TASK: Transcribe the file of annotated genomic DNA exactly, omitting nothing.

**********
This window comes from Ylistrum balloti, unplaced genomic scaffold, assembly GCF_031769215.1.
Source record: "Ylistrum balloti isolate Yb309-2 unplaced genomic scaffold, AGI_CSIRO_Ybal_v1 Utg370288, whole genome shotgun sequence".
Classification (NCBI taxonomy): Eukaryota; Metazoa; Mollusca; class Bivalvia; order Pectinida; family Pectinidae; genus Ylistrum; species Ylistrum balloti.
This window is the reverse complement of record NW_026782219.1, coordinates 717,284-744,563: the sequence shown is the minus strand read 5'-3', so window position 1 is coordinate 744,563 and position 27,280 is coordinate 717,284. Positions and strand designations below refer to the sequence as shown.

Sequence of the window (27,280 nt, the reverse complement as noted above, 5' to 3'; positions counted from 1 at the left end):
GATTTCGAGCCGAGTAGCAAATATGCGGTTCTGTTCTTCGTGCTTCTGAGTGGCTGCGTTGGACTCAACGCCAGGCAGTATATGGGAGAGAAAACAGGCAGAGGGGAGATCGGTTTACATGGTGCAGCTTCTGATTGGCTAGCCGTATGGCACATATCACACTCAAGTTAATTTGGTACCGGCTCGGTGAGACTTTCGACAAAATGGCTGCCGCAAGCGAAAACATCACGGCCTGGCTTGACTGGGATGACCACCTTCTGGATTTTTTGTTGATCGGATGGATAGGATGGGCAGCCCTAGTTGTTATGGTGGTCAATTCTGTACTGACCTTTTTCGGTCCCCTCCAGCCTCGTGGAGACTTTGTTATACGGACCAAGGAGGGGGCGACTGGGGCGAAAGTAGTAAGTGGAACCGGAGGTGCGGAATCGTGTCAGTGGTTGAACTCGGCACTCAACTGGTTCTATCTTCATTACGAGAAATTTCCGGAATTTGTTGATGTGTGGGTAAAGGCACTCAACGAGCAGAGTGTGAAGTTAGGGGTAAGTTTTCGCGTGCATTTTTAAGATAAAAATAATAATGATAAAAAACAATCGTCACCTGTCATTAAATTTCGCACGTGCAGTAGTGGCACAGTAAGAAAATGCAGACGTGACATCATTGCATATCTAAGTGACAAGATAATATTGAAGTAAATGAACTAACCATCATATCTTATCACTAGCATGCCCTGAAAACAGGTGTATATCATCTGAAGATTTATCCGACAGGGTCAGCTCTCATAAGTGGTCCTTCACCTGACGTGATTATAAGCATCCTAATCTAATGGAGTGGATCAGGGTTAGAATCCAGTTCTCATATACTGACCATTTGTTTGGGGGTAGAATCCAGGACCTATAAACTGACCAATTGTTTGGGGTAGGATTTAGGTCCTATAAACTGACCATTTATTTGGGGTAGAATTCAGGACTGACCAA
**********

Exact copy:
This window comes from Ylistrum balloti, unplaced genomic scaffold, assembly GCF_031769215.1.
Source record: "Ylistrum balloti isolate Yb309-2 unplaced genomic scaffold, AGI_CSIRO_Ybal_v1 Utg370288, whole genome shotgun sequence".
Classification (NCBI taxonomy): Eukaryota; Metazoa; Mollusca; class Bivalvia; order Pectinida; family Pectinidae; genus Ylistrum; species Ylistrum balloti.
This window is the reverse complement of record NW_026782219.1, coordinates 717,284-744,563: the sequence shown is the minus strand read 5'-3', so window position 1 is coordinate 744,563 and position 27,280 is coordinate 717,284. Positions and strand designations below refer to the sequence as shown.

Sequence of the window (27,280 nt, the reverse complement as noted above, 5' to 3'; positions counted from 1 at the left end):
GATTTCGAGCCGAGTAGCAAATATGCGGTTCTGTTCTTCGTGCTTCTGAGTGGCTGCGTTGGACTCAACGCCAGGCAGTATATGGGAGAGAAAACAGGCAGAGGGGAGATCGGTTTACATGGTGCAGCTTCTGATTGGCTAGCCGTATGGCACATATCACACTCAAGTTAATTTGGTACCGGCTCGGTGAGACTTTCGACAAAATGGCTGCCGCAAGCGAAAACATCACGGCCTGGCTTGACTGGGATGACCACCTTCTGGATTTTTTGTTGATCGGATGGATAGGATGGGCAGCCCTAGTTGTTATGGTGGTCAATTCTGTACTGACCTTTTTCGGTCCCCTCCAGCCTCGTGGAGACTTTGTTATACGGACCAAGGAGGGGGCGACTGGGGCGAAAGTAGTAAGTGGAACCGGAGGTGCGGAATCGTGTCAGTGGTTGAACTCGGCACTCAACTGGTTCTATCTTCATTACGAGAAATTTCCGGAATTTGTTGATGTGTGGGTAAAGGCACTCAACGAGCAGAGTGTGAAGTTAGGGGTAAGTTTTCGCGTGCATTTTTAAGATAAAAATAATAATGATAAAAAACAATCGTCACCTGTCATTAAATTTCGCACGTGCAGTAGTGGCACAGTAAGAAAATGCAGACGTGACATCATTGCATATCTAAGTGACAAGATAATATTGAAGTAAATGAACTAACCATCATATCTTATCACTAGCATGCCCTGAAAACAGGTGTATATCATCTGAAGATTTATCCGACAGGGTCAGCTCTCATAAGTGGTCCTTCACCTGACGTGATTATAAGCATCCTAATCTAATGGAGTGGATCAGGGTTAGAATCCAGTTCTCATATACTGACCATTTGTTTGGGGGTAGAATCCAGGACCTATAAACTGACCAATTGTTTGGGGTAGGATTTAGGTCCTATAAACTGACCATTTATTTGGGGTAGAATTCAGGACTGACCAA